A trader at Apo market who identified himself simply as ‘Papa’ lamented that despite the poor sales recorded at the market; he had had to decline the old notes because of the uncertainty surrounding the policy.

“Though since this new naira note problem started, it has really affected my market patronage, any of the notes we see, we collect but no one here (market) can tell if the deadline is still not tomorrow.

“I cannot lock my shop to go and queue at the bank tomorrow so I have painfully declined a few old notes today,” he said.

Enugu, Lagos

In Enugu, southeastern Nigeria, a resident told PREMIUM TIMES that the situation was not better as they stood endlessly before making N1,000 withdrawals from the ATMs.

“We queued up early in the morning before the bankers came, they came and loaded the ATM, after which they all came out to withdraw with different cards.

“They now went to reprogramme the machine that when we were allowed to go in, we could only withdraw N1,000 per card,” Anita James, an Enugu resident, said.

In Lagos, the commercial nerve centre of the nation, business owners and traders lamented poor sales as residents complained of the worsening state of affairs in the country.

Adeolu Sam, a resident, told this newspaper that the situation was frustrating for him on Thursday as most banks were shut and their ATMs were not in operation.

“Today, from Adeola Odeku all the way to Ikoyi, I trekked and was not able to get even N1,000 from any ATM,” he lamented.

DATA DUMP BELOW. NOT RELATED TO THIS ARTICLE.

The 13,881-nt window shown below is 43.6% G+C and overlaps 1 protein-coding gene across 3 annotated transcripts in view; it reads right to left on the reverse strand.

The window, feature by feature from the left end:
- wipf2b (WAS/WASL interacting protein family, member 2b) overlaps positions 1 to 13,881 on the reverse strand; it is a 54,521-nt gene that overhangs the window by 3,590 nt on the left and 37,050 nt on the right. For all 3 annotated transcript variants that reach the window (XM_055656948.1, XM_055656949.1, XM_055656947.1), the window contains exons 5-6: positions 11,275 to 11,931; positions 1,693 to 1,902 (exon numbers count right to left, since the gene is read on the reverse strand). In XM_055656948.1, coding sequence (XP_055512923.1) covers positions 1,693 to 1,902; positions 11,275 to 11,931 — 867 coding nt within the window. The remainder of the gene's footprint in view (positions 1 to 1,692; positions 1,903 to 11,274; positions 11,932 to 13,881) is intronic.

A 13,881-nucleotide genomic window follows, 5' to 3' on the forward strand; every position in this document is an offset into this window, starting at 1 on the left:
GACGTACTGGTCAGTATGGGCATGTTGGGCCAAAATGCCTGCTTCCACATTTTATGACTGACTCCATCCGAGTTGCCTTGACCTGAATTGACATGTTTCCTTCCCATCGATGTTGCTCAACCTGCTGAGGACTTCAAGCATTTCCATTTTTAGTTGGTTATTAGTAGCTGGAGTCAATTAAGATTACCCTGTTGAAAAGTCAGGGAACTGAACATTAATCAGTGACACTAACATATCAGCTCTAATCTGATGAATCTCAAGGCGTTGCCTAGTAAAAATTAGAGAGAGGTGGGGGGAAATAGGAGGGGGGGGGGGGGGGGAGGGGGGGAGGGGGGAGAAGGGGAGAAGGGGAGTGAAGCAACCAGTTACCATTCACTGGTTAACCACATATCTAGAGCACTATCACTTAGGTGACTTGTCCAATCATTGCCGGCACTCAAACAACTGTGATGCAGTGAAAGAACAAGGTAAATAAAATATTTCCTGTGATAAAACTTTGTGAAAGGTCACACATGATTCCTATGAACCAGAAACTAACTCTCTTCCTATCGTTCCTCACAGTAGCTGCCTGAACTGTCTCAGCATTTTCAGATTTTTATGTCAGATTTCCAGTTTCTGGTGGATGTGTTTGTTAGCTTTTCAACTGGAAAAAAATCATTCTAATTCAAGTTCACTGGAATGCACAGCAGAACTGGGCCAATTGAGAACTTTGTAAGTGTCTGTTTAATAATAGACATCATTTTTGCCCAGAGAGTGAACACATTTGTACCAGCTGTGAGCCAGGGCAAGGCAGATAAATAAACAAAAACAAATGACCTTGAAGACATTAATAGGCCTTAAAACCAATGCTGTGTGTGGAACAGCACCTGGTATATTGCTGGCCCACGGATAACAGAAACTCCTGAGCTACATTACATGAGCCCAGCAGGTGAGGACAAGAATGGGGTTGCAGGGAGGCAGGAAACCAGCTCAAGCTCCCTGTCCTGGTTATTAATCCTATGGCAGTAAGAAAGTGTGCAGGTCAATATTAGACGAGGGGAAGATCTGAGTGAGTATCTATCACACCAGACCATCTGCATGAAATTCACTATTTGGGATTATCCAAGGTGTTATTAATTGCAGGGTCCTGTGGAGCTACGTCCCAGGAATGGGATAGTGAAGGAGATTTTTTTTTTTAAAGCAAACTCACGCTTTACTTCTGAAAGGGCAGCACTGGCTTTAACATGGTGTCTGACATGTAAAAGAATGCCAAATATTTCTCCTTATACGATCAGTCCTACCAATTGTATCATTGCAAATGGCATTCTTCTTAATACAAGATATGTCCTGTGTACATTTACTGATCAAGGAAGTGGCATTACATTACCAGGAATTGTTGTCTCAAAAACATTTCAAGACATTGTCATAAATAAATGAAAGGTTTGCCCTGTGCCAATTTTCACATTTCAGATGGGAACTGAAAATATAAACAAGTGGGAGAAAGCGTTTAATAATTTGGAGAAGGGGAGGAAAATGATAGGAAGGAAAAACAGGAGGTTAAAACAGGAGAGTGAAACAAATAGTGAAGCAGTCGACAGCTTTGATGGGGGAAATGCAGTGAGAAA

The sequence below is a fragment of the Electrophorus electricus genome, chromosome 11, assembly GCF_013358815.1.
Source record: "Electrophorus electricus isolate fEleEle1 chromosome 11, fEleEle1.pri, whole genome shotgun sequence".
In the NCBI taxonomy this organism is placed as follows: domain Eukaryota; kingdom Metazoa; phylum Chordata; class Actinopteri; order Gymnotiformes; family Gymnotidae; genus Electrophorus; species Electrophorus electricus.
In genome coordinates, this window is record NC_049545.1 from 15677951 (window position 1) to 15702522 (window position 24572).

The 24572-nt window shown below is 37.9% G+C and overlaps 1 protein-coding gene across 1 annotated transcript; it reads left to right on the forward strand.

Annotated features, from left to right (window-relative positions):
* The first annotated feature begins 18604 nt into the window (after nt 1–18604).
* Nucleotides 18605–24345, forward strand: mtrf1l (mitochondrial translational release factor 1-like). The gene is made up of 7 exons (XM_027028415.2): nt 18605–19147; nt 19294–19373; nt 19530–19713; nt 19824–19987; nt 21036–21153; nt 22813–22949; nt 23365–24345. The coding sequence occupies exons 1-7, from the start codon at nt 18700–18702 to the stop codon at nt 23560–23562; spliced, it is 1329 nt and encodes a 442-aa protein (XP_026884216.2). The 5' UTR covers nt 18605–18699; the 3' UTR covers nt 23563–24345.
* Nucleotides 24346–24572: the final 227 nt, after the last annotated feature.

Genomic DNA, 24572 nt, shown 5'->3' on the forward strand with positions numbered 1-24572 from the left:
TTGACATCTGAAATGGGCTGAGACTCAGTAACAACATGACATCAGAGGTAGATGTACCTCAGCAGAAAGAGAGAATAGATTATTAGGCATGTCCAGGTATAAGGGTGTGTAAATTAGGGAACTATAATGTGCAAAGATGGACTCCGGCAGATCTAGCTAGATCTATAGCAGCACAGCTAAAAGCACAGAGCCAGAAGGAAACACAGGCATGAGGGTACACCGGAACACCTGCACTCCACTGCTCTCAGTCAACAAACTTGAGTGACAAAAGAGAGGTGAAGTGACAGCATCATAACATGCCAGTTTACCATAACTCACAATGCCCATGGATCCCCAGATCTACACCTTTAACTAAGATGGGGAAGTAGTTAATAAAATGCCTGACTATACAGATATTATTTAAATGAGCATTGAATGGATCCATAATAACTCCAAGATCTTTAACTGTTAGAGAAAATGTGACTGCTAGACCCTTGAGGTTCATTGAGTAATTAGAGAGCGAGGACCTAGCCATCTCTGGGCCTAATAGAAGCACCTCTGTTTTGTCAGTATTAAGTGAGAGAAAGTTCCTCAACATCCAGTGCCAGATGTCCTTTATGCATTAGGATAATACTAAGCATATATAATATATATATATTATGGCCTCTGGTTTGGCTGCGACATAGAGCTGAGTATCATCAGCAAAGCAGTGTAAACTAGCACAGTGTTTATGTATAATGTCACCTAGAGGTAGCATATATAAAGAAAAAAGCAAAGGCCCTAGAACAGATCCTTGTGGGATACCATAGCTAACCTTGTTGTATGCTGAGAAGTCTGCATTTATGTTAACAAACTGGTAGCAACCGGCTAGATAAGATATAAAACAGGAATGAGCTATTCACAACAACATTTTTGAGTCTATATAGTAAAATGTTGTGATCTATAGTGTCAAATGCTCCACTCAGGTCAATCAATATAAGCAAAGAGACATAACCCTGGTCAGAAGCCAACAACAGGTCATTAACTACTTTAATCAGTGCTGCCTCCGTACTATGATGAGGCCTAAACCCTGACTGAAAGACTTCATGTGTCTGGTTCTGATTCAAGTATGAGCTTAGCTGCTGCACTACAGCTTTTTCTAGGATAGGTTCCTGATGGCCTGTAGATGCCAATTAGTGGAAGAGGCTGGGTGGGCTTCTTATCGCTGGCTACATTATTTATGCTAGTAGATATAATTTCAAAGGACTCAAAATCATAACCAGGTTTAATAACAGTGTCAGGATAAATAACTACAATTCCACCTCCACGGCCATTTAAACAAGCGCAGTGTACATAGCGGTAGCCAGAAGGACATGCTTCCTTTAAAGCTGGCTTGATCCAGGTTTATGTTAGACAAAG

“They were all shut down, the banks. The ATMs were on but had no cash at all. This is very frustrating.”

Ogun State

In Abeokuta, the Ogun State capital, banks were shut Thursday, afraid of attacks by residents after similar incidents on Wednesday. This left residents, including students, stranded with no cash to transact their day to day operations.

During a visit to a campus of the Moshood Abiola Polytechnic (MAPOLY), our reporter observed that attendance by students was scanty.

The Mass Communication department of the school which is usually bustling had very few people.

A student of the department, Abimbola Sadia, said students were already returning to their homes as it had become difficult to feed on campus.

“Many of my friends have gone back to their houses, there is no money to feed. While many of us have money in our bank account and could not withdraw, others do not have money anywhere.

“For me, I only have N2,500 and I came to school today to submit an assignment and I am going straight to Lagos from here. Let me go to my parents, they will feed me.”

In the midst of the uncertainty, especially since the Supreme Court gave its order Wednesday, the CBN has failed to speak on the next course of action.

When PREMIUM TIMES contacted Osita Nwanisobi, the spokesperson of the apex bank, Thursday evening, he declined to comment on the position of the bank.

Meanwhile, Nigerians continue to face hardship as the effect of the cash crunch and fuel crisis bites harder amid rising tension.